Mother/daughter fun in Edmonds: Adventure 7 — Farm to Table 2013

photoI have had some crazy ideas in my time, but this is one of my best. After splurging on an Outstanding in the Field dinner two summers ago, and the food movement’s recent emphasis on local sourcing, I thought I could easily prepare a farm to table dinner: all local and organic — no problem.

Several months ago, I recruited my best friend Lisa, her family and my unsuspecting family create a simple 12-course dinner. Since both Lisa and I are artists, we immediately thought this dinner would be the perfect venue for outdoor art. As inspiration, we looked to Andy Goldsworthy and Tony Plant. We surveyed both of our yards for material to use and have begun making not only art, but a table, tableware, votive candles, and even videos to be shown on the side of the house. We have plenty of time and my whole back yard, so we put no limits on our imagination.

Alyssa reminded me that we actually need to eat something at this dinner, so we started taking inventory of our garden and the potential food it offers. To our surprise, we found plenty of herbs and berries. And, to increase the variety we planted lots of delicious vegetables in our vegetable garden this season. But lacking in protein, we quickly realized that relying only on our garden we would be eating a lot of kale and parsley. So, we have looked to our friends and community to help us out.

So far, a friend who lives by Meadowdale High School has supplied us with honey gathered from backyard hives – Adam’s and Jeff’s Bees – (and we would be glad to steer you their way if interested!) We also spent a quiet afternoon boiling the heck out of a ton of water and made beautiful white sea salt. Protein is still a problem, so we have been eyeing our neighbor’s chickens and are researching harvesting clams or mussels.

More recently we discovered that nectar was low this spring and so not much honey was made. Slugs ate most of the garden so we had to replant– organic farming is hard! I thought we could dig clams, but all local beaches were closed last time I checked. However, we have also discovered great local sources for eggs and chickens. Keep your eyes open for more updates and hope we don’t go hungry while looking at great art!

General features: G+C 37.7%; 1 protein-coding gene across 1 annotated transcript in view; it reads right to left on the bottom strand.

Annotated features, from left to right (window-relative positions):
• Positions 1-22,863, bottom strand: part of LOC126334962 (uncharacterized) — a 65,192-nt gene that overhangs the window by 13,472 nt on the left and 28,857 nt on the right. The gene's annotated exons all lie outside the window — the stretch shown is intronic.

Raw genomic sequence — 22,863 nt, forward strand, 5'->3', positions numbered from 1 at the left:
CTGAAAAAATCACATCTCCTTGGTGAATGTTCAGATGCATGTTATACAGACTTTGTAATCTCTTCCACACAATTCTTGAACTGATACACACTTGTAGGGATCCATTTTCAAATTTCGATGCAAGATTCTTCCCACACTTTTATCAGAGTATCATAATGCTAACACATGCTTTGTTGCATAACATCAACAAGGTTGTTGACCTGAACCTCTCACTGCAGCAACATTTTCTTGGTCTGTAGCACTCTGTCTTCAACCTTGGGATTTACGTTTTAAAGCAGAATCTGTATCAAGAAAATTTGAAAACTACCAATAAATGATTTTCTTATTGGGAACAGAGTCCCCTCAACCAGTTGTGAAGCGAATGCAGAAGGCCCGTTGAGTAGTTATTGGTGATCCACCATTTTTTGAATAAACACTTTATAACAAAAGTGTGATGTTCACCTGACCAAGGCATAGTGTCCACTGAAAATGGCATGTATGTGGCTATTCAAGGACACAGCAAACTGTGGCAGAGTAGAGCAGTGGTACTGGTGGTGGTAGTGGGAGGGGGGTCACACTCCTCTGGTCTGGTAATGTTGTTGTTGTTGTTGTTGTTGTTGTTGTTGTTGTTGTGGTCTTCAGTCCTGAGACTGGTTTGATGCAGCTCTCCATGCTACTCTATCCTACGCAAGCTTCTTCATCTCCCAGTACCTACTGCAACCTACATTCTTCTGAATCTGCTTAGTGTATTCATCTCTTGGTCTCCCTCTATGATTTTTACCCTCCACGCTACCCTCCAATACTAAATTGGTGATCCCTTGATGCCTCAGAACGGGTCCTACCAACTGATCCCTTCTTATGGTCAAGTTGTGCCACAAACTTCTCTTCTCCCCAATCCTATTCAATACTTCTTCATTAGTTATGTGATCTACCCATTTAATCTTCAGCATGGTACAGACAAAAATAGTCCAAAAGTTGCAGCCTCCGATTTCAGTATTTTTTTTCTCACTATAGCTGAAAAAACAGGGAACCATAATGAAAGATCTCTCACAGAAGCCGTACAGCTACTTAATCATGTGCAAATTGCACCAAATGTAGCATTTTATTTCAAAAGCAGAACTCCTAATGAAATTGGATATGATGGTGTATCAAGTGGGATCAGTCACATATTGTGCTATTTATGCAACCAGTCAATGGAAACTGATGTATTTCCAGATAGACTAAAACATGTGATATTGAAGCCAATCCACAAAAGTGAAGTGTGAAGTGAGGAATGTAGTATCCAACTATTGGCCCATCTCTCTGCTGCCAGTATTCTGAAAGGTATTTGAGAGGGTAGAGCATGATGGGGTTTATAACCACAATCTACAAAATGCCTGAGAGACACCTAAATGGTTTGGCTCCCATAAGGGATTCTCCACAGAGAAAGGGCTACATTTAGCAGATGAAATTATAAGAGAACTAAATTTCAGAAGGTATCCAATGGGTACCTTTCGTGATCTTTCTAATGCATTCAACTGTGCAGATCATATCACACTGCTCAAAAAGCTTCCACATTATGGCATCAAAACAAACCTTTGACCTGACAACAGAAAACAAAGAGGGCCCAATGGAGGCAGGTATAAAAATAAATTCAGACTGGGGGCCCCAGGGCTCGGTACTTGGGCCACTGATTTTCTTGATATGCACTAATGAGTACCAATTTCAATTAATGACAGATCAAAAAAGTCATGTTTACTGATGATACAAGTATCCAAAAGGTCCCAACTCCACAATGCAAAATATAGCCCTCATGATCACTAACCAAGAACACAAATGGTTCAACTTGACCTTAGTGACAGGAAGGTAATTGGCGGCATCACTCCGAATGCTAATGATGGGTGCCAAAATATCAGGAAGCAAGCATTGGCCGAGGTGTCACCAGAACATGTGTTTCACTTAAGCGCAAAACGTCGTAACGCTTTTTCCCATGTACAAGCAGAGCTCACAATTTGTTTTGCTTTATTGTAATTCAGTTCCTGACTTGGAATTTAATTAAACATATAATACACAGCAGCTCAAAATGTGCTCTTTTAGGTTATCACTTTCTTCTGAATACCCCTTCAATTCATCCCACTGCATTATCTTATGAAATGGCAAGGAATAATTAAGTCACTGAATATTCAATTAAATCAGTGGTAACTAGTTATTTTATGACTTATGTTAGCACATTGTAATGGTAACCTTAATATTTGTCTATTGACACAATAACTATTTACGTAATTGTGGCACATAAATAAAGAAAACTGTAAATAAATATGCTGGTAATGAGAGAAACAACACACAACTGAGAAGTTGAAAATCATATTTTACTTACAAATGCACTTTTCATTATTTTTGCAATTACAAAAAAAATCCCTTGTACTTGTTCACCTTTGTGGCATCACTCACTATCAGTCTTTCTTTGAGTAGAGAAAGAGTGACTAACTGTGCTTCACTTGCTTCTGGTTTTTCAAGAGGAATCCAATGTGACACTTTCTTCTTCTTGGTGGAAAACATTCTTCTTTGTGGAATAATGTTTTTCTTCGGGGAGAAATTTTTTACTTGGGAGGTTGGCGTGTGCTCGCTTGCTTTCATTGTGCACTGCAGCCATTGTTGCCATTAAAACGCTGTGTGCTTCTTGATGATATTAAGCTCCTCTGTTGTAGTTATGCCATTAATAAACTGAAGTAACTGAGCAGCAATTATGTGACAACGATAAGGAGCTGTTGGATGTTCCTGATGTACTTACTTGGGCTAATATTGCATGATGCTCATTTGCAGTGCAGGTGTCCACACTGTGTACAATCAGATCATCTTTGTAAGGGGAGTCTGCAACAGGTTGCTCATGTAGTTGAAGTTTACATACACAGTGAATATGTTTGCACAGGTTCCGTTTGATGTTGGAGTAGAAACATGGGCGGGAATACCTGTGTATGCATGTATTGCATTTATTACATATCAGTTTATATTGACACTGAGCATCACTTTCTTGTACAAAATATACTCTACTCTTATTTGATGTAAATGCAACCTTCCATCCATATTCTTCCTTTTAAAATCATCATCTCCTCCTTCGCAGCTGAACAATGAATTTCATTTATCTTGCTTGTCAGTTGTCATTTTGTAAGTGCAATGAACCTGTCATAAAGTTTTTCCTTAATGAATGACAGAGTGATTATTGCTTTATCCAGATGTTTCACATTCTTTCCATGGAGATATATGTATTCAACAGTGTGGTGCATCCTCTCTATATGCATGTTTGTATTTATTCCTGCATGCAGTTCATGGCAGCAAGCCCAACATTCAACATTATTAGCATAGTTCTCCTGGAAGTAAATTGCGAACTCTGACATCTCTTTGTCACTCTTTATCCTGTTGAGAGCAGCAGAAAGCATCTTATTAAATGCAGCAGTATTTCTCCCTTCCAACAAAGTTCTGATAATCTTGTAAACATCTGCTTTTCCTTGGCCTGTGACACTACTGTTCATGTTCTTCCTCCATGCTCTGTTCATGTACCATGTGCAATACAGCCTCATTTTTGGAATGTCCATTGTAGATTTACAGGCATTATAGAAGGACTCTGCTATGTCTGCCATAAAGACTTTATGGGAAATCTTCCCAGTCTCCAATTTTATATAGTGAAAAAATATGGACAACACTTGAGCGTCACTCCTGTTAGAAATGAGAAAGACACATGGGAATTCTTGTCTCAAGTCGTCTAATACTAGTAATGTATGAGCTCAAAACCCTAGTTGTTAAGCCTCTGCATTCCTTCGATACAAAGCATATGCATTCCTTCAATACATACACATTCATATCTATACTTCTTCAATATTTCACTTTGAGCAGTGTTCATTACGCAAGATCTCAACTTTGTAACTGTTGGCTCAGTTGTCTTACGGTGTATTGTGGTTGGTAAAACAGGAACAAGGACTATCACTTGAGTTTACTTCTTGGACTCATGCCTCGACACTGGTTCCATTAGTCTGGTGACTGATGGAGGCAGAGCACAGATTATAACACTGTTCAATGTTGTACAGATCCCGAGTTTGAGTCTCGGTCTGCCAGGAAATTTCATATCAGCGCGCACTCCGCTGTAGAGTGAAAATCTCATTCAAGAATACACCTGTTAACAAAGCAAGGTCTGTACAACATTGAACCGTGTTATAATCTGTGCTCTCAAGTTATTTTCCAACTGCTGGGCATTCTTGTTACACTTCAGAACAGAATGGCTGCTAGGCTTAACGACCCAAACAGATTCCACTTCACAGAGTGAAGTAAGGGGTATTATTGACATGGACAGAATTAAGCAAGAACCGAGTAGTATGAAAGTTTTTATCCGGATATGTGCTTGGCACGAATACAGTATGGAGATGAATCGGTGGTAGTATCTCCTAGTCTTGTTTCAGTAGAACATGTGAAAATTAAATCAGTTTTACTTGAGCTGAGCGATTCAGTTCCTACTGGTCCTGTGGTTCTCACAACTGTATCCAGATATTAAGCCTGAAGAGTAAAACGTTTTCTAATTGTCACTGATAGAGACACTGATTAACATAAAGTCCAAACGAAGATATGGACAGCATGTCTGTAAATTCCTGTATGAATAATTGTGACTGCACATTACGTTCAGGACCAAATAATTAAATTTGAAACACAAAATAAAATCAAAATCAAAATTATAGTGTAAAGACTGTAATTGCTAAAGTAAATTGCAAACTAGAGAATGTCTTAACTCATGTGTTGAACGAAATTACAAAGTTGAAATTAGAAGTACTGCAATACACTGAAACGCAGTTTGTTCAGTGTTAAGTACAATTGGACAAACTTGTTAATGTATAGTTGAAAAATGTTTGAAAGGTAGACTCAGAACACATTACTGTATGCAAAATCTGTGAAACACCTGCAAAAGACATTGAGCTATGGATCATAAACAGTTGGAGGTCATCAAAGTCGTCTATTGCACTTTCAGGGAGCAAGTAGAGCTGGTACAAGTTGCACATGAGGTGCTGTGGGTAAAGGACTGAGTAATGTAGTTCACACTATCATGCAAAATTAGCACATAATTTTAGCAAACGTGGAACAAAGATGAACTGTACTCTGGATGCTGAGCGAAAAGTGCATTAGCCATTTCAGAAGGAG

Alyssa started a blog to record our progress and find others interested in sharing ideas. You can find our blog at gardenfarmer.tumblr.com for our culinary and artistic progress. We would love to hear from you and share your local sourcing ideas, menu suggestion, art inspirations or any other ideas!

— By Mona Fairbanks

Sisters Alyssa and Lea Fairbanks with their mother Mona, center.
Sisters Alyssa and Lea Fairbanks with their mother Mona, center.

Mona Fairbanks is a wife, mother to two wonderful daughters and an artist. She has been teaching elementary school art in Edmonds and Shoreline for the last 15 years and exhibiting her art for the last two year at the Hanson/Scott Gallery in Seattle. She is passionate about local flora and fauna and preserving the environment.

Alyssa Fairbanks recently graduated from Whitman College with a degree in history. She hopes to pursue graduate studies in law and ultimately work promoting civil and women’s rights. In the meantime, she loves to read, cook, hike and hang out with her sister.

Lea Fairbanks is a junior at the University of Portland in Oregon majoring in psychology. She is working this summer as a barista for a local coffee catering company and loving it. Last year she spent the year going to school in Austria and traveling as much as time and money would allow.

 

 

 

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